Monday, January 15, 2018


Well, the new year is upon us, and January has proven to be a total jerk when it comes to weather. It’s been super cold and snowed, then it warmed up to almost 60 degrees, only to be followed by freezing rain, ice and more snow. Winter can go suck rotten eggs. But at least we’re cooking tropical food from Saint Kitts & Nevis today, so I can pretend that maybe it’s warm outside. I tried to go look, but the sun on the snow just about blinded me. 

Yeah, and pretty much like I thought: everyone has eaten this up, and I've only gotten on piece.
 Now, I’ve made several banana breads, but this Island Banana Bread seemed slightly different.  First I mixed 2 Tbsp of softened butter and 2 Tbsp of cream cheese in a mixing bowl. Then I added in 1 egg, 2 mashed up bananas, 1 tsp of vanilla extra, and 2 Tbsp of rum (it called for dark rum, but I can’t have dark liquor, so I’m using Captain Morgan’s white rum). I mixed everything together well. In a separate bowl, I mixed together 2 c of flour, 2 tsp of baking soda, 1/8 tsp of salt and ¼ of brown sugar. I left out the nuts (but if you wanted to, you can add in ¼ c of walnuts or pecans), but I did add in ¼ c of coconut flakes into the flour mix. At this point, I slowly added in my dry ingredients to my wet ingredients, stirring in between. Then I pre-heated my oven to 375ºF and laid a piece of parchment paper inside, cut so that the bottom and long sides were covered. Then I poured my batter into the loaf pan and baked it for 40 minutes, checking it at the 30 minute mark to make sure. While it was baking, I made the glaze. In a small saucepan, I mixed together 2 Tbsp of butter, 2 Tbsp of lime juice, 2 Tbsp of rum, ¼ c of brown sugar, and ¼ c of white sugar. I heated it until it started to boil. Then I added ¾ c of powdered sugar (a ¼ c at a time) until it became the consistency of honey. I pulled it off the heat and added in 2 Tbsp of coconut (I left out the nuts). When I took the bread out of the oven, I spooned the glaze over the top and let it sit up for 30 minutes. This was awesome. It was a little sweet with the glaze (I might cut the white sugar out of the glaze next time), but otherwise, it was delightful when it was warm.

This is one of the better fish recipes I've had.
Next I made the National Dish, which actually consists of four dishes. The first part is Stewed Saltfish. I used cod for this since when I tried to look this up, I basically found a bunch of references to Salted Cod. So, you know… But I thawed it out and salted both sides of it liberally. Then I heated some oil in a skillet, added in some green bell pepper, scallions, garlic, and a little onion powder, letting it cook together for about 5 minutes. Then I added in a can of diced tomatoes, letting it simmer for 2-3 more minutes. At this point, I added in my fish, a little butter, and a little bit of ground pepper. I covered it and let it simmer for about 5 minutes until the fish was flaky. I topped it with a little bit of scallions I had left over. I thought this was great! The saltiness of the fish was balanced by the scallions and tomatoes. I would definitely make this again. And it didn’t take that long to make, either – a great dish for a weeknight.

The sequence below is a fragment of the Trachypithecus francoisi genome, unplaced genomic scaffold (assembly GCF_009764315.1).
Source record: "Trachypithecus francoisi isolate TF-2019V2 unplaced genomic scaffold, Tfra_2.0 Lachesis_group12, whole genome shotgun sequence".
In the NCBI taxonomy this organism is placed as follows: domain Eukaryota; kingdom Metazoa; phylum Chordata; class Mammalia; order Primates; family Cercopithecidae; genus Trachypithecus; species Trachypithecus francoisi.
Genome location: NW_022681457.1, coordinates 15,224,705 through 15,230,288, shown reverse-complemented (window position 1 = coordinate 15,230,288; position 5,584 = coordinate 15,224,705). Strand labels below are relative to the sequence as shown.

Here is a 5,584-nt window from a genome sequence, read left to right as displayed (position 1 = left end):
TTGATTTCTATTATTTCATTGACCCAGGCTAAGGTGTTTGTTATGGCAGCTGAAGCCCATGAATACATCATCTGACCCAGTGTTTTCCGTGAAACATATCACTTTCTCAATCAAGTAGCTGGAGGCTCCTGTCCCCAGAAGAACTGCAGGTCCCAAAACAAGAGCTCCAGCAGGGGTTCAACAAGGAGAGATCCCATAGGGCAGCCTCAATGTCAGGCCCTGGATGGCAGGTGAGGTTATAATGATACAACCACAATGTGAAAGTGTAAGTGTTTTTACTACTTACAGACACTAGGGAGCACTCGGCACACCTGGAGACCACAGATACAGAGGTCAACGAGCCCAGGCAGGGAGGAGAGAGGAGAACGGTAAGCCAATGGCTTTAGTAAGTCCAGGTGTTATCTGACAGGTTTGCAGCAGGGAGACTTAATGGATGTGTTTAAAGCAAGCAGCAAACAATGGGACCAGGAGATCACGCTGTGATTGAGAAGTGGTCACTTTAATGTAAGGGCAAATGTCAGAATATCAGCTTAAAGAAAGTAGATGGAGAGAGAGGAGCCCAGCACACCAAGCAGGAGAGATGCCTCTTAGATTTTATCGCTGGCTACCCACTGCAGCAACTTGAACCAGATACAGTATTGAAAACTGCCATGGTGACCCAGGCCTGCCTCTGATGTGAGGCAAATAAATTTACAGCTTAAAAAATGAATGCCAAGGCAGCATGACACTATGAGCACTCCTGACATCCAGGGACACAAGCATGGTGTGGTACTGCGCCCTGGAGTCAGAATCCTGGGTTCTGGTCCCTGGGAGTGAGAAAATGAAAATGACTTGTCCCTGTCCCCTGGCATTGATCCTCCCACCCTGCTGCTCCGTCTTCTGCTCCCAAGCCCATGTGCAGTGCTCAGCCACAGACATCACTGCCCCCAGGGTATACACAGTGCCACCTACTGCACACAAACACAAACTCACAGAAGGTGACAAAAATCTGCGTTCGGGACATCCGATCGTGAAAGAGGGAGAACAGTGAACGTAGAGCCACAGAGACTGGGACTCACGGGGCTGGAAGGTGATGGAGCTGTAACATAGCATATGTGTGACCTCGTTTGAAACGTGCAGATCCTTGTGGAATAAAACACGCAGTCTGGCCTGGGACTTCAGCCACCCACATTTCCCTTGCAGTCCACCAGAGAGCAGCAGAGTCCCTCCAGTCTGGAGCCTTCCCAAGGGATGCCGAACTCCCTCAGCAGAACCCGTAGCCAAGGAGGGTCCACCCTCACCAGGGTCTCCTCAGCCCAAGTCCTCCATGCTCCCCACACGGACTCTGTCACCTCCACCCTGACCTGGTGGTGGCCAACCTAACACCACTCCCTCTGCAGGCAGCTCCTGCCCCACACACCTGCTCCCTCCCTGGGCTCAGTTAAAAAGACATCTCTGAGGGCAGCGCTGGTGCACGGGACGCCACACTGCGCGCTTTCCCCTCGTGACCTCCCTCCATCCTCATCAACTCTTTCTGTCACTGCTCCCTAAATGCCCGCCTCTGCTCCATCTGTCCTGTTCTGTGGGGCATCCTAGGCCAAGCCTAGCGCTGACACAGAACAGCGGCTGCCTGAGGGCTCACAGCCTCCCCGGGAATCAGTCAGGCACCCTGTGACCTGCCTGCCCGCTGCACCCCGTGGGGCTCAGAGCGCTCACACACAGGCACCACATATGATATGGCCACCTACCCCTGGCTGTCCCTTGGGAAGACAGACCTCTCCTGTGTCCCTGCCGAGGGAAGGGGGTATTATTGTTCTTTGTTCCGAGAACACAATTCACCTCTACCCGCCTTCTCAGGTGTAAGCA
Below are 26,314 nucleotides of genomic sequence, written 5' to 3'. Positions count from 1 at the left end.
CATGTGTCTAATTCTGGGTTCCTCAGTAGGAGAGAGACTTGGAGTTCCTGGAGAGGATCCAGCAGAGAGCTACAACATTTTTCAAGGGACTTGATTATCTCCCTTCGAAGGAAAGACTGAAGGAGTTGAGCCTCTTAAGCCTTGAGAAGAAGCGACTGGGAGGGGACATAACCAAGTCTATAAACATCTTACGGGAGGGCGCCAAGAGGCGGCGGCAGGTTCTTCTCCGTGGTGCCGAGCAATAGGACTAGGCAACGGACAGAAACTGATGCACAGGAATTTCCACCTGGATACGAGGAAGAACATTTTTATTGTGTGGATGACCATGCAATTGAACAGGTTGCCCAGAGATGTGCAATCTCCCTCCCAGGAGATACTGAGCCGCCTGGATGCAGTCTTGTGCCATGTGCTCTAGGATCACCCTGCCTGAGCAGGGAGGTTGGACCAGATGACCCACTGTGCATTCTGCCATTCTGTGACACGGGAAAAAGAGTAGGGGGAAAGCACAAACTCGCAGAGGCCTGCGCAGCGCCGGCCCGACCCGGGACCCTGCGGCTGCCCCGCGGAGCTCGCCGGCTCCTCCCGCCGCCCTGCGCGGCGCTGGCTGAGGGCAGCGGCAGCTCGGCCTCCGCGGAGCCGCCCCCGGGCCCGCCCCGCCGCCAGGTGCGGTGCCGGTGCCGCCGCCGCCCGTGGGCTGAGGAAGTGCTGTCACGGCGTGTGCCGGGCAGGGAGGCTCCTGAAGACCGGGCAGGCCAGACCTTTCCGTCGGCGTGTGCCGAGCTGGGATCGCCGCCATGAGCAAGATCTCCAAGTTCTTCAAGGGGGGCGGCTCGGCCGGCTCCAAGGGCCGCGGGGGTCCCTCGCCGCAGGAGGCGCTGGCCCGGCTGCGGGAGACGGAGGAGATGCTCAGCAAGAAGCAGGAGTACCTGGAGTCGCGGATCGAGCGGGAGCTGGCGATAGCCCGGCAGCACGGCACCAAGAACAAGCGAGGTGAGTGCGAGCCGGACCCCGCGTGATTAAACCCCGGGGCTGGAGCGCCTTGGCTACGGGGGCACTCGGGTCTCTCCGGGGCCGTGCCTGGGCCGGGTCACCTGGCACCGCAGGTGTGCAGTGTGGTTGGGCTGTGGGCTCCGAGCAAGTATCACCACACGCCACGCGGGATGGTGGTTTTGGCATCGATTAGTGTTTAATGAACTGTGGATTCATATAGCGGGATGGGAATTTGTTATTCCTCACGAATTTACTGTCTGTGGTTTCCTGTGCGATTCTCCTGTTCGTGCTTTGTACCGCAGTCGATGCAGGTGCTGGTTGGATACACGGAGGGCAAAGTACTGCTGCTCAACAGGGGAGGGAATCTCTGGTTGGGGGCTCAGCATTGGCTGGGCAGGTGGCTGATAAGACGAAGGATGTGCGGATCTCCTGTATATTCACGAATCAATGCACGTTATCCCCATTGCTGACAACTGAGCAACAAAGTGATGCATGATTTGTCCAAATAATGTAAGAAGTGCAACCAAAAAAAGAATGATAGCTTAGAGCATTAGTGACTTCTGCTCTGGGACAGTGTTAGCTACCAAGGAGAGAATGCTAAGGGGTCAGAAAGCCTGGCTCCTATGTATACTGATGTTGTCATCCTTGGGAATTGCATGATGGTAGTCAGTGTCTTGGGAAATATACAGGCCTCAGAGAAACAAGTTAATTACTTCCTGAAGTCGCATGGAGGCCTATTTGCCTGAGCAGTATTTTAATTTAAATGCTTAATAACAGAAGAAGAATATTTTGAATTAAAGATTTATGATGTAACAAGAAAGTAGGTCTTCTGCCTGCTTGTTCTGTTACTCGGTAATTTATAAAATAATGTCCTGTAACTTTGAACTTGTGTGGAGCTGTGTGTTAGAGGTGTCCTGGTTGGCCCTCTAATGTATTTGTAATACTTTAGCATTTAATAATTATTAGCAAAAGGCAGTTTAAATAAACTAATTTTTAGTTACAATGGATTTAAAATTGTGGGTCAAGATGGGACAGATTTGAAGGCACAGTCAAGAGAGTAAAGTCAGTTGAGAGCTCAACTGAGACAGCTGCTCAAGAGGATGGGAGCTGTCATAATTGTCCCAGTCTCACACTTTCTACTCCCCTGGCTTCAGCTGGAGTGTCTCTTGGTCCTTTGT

Although it was supposed to be plantains, the sweet potatoes were actually pretty good with this recipe.
The second part is Spicy Plantains. Normally, I don’t have much trouble finding plantains at all, but this weekend, I went to three different stores looking for them with no luck. So, considering this is a spicy dish, I substituted sweet potatoes instead of bananas. I peeled and cut three sweet potatoes and parboiled them until they were kind of soft but not to the point where you could easily break it apart. I drained the water and added in some ginger, a little onion, some salt, and a little cayenne pepper and stirred everything together. Then in a skillet, I heated some oil and fried them until they were golden brown. I really liked this, and it wasn’t nearly as spicy as I thought it was going to be. I mean, I only used ¼ tsp of cayenne pepper. I could definitely have added more, but then no one else in my family would’ve eaten it.

I know I was a little heavy on the potatoes with this meal, but I see no problem with this.
Part three is Seasoned Breadfruit. Because of the weather, I wasn’t able to get to the international grocery store, so I had to substitute for this: I went with some tri-color petite potatoes for this (golden, red, and purple potatoes). In a pot, I melted some butter and then added some oil. Once the oil was heated, I threw in some diced onions and sautéed them for about 5 minutes. Then I added in the thyme, garlic, and diced red pepper and sautéed them for another minute. I added in my diced potatoes and some chicken broth along with a little salt and pepper and let it cook until the potatoes were soft.